Document Type

Open Access Capstone

Publication Date

2010

Abstract

Promoting social equity and justice, I think, are not just important but essential qualities in a good educator. My experience as a graduate student at University of Massachusetts helped me understand and practice different ways in which this could be done. For instance, I learnt how I could promote social justice through changes in curriculum, co-operative learning, inter-group dialogues or multicultural education. However, my search was for a method that did not require literacy as a pre-requisite and that went beyond mere conversations about social justice. One of the key elements of the power structures which lead to oppression, I felt, was the ability to read and write. Hence, fighting oppression with a tool which required proficiency in reading and writing, to me, was still buying into the oppression. Secondly, although engaging in dialogues about ethnic or racial differences was crucial, I felt it needed a more action-oriented element to complement it. What could this method be? It had to transcend the barriers of literacy and also have a strong action component.

As I reflected upon my experience in India, there was one art form which seemed to have both these qualities. Theatre. I had seen it performed across villages and cities alike in India. It had a universal appeal. Although, most of what I had seen seemed to serve a primarily entertainment purpose, there were a few plays which highlighted oppression. Plays like “Ismat Aapa ke Naam” [In the honor of Ismat] dealt with issues like society’s reaction to homosexuality. Others like “Zahareeli Hawa”[Poisonous Air] chronicled the Bhopal gas tragedy. In all these plays, though, the audience was a silent spectator and the purpose was to inform. Hence, when I came across a form of theatre which could lead to social equity by involving the audience actively, I wanted to learn it, to master it. It was a form of theatre attributed to the noted Brazilian activist Augusto Boal and was appropriately called the “Theatre of the Oppressed” (TO).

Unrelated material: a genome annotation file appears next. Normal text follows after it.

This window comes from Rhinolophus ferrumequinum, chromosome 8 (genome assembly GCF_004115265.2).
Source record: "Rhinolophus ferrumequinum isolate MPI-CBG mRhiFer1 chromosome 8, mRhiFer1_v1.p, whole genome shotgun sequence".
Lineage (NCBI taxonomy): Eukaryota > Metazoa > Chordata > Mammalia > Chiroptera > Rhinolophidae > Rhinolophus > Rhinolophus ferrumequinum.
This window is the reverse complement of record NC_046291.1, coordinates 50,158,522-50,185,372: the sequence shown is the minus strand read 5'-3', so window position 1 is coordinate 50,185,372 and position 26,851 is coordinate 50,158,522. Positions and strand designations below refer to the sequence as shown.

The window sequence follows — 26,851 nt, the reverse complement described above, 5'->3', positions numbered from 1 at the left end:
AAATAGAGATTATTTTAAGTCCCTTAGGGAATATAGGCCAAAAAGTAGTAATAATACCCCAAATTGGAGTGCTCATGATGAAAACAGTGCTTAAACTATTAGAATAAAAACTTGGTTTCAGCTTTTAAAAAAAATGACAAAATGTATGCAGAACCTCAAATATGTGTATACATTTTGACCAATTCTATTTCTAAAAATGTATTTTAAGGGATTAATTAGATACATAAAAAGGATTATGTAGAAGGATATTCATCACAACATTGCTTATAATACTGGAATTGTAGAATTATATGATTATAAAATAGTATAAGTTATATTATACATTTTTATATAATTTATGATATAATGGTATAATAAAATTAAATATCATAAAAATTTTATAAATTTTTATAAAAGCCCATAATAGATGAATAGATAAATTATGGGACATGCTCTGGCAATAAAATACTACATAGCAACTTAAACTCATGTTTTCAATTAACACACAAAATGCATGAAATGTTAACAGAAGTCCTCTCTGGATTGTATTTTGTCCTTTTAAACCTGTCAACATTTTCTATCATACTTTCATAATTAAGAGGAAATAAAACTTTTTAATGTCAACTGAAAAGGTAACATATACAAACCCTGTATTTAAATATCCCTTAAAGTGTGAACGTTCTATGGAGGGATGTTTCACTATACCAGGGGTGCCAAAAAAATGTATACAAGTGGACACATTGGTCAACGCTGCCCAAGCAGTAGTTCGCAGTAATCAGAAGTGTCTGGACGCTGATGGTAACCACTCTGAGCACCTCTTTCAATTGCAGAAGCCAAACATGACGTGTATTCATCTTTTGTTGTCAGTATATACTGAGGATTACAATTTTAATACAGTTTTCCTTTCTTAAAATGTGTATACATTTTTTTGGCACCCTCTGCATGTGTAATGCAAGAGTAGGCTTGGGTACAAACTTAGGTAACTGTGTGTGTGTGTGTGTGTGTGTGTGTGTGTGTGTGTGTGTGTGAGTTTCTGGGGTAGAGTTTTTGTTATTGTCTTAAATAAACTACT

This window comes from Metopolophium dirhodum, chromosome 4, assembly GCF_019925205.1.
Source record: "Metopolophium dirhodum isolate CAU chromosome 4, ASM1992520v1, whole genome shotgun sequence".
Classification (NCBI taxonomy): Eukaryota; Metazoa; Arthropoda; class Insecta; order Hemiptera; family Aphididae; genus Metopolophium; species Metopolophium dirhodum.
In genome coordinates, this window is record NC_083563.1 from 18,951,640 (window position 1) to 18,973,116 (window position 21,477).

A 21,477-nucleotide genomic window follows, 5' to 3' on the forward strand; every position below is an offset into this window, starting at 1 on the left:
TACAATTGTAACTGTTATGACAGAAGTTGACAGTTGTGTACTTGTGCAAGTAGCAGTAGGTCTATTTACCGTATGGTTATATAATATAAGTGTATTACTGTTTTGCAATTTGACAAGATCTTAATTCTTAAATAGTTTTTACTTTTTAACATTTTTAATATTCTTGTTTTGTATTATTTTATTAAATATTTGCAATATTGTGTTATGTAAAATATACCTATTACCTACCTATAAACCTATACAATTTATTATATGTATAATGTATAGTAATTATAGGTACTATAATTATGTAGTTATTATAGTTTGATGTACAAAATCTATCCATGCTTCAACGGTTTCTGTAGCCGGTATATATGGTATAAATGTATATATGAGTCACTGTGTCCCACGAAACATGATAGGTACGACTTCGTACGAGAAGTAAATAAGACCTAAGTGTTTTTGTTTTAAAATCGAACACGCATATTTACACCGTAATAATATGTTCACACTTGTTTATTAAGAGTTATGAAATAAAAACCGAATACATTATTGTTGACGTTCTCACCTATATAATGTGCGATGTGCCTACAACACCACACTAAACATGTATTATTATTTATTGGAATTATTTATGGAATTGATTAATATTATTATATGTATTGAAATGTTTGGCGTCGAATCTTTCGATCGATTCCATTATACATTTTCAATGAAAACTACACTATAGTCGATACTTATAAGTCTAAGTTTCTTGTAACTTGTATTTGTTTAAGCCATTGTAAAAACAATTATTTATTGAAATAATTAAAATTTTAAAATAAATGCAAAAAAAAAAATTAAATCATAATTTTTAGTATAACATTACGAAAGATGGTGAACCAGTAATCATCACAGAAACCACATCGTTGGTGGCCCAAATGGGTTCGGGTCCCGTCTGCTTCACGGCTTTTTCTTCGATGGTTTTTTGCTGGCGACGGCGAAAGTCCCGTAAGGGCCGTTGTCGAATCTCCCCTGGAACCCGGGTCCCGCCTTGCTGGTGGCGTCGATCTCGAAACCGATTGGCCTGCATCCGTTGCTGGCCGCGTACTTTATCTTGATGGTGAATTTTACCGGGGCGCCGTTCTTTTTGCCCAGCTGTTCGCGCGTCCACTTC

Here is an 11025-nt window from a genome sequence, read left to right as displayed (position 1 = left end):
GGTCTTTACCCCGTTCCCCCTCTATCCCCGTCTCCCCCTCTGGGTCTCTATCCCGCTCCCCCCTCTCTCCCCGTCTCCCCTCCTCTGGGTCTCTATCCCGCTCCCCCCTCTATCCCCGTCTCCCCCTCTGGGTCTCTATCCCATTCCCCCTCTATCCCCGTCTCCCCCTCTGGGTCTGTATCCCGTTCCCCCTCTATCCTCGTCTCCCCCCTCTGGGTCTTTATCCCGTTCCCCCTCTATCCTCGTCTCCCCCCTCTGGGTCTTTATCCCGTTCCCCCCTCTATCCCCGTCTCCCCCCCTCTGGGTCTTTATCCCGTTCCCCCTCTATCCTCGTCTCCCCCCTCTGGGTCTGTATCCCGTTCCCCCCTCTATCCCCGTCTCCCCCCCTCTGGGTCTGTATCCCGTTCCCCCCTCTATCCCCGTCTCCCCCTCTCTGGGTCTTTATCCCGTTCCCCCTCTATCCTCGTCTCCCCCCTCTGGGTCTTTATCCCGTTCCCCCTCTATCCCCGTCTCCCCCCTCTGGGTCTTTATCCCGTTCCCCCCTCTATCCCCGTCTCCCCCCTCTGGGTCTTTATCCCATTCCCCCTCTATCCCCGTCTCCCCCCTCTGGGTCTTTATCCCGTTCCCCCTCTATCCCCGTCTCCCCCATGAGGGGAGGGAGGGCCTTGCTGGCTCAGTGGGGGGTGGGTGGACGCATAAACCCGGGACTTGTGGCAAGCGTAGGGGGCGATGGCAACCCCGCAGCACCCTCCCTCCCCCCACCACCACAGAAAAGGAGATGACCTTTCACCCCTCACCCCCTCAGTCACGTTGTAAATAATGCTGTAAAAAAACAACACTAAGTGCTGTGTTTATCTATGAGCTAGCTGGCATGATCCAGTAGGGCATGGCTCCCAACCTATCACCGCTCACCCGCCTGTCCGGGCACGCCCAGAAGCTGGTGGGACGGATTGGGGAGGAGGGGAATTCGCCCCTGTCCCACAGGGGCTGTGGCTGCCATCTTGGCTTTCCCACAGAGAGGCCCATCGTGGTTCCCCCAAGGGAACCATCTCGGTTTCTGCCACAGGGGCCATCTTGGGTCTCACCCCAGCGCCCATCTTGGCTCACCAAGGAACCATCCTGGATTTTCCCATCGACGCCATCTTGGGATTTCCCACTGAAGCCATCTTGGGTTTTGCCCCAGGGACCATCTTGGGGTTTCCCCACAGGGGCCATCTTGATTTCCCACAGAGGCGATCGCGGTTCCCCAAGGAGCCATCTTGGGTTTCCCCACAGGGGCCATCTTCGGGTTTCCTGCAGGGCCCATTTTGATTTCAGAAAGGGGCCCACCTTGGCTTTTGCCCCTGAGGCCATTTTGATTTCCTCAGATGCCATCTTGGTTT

So, in January 2010, I spent almost a month in intense workshops with other participants and a teacher who had worked with Augusto Boal himself! It was a powerful experience of doing theatre and I searched for ways in which I could bring it to schools. I looked for books, articles videos, podcasts - anything that could send to my colleagues and educators. But I soon realized that I had been fortunate in finding a workshop on TO. It was the only way to learn this unique and intense form of theatre. I could find TO activities and theatre games but I could not find find anything on how one could proceed with these games and activities. A step-by-step approach to doing Theatre of the Oppressed was simply not available. It was then that the idea of writing a Manual on Theatre of the Oppressed took shape. As I thought more about it and talked to my colleagues in theatre, I felt that a manual that could serve as a “how-to” guide for those who would like to bring TO into a classroom/workshop environment was much needed. My colleagues encouraged me on this endeavor and I am deeply grateful for all their comments and help which went towards making this manual a reality.

Pages

1-68